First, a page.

When we left the Gold Coast for the Sunshine Coast I was at a loss as to why I was not getting better. I was now up for anything – copper bracelets, 5G signals… I was on the verge of heading for home as spending days curled up on bed reading or watching Netflix was getting old.

Then I saw a Facebook ad for a local ‘physical therapist’ who had been getting outstanding results where others had failed. I could hardly walk so there wasn’t much to lose. He didn’t promise miracles, but did suggest he could definitely make a difference. His focus was more on gentle massage and ‘working with nerves’ rather than muscles. As we chatted he told us that he learnt his skills from an old bloke in a little house in the Gold Coast. This old bloke had no special training, but he could ‘heal people’. He had healed him when others had failed, so he was ‘sold’. He became his disciple and learnt this new kind of therapy.  I call him the ‘witchdoctor’ 🙂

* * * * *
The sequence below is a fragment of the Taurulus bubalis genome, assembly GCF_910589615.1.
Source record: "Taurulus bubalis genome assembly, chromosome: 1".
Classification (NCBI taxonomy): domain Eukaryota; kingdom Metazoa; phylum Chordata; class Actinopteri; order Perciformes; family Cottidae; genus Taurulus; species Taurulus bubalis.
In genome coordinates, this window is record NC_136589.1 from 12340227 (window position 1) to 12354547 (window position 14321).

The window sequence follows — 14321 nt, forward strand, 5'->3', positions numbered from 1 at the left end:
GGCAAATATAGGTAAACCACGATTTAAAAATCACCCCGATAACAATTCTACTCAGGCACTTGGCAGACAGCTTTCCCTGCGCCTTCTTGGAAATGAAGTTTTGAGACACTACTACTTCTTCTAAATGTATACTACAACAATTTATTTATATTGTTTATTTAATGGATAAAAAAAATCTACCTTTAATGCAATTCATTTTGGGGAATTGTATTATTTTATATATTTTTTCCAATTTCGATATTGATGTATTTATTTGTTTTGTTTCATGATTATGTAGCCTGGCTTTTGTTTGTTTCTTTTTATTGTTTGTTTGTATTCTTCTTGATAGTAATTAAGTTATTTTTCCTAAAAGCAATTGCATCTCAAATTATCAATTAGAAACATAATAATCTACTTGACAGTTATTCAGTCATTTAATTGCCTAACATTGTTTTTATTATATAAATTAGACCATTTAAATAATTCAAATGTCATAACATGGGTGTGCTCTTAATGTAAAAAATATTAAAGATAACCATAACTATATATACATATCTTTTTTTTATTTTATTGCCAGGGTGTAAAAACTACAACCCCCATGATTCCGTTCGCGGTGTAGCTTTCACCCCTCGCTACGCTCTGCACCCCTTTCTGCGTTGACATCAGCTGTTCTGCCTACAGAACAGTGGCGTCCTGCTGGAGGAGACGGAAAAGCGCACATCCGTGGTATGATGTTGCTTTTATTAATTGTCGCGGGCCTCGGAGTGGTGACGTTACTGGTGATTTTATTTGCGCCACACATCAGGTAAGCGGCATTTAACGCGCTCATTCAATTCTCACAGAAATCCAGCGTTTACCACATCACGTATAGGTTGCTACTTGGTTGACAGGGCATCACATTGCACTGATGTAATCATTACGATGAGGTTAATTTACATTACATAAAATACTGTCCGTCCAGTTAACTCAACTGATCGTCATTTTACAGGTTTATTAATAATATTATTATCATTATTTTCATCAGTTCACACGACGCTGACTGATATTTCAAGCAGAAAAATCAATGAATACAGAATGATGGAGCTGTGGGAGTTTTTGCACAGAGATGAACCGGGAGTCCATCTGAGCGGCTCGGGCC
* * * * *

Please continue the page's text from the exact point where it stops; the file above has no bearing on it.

I saw him for one session and the next day felt mildly better, however the day after was worse again. We went back 3 days later for another session. I felt better again.

Did his methods work?… I wasn’t sure, but what I noticed after about a week was that I could hobble a little and get around. Two weeks later I could walk a bit but with pain.

Then it started to dawn on me as I scoured google for answers…

For 8 years now I have struggled with ongoing pudendal neuralgia. The pudendal nerve comes out of the spine and feeds to the anus, penis and perineum. My pain was in the anus, however in researching I discovered that this other pain I was trying to resolve is often misdiagnosed as ‘piriformis syndrome’. So my theory is that what the physiotherapists had been doing was pummeling that muscle and irritating the nerve to the point where it was going crazy. They weren’t to know, as it is a very uncommon problem and few people know anything about it.

But a month on from my last phyio pummeling and I am now back to being able to walk. I don’t think the witchdoctor fixed me but rather it was just the absence of punishing massage. The pain is almost back at pre-Tassie levels and I don’t know that there is much that can be done for it other than what is called ‘nerve release surgery’.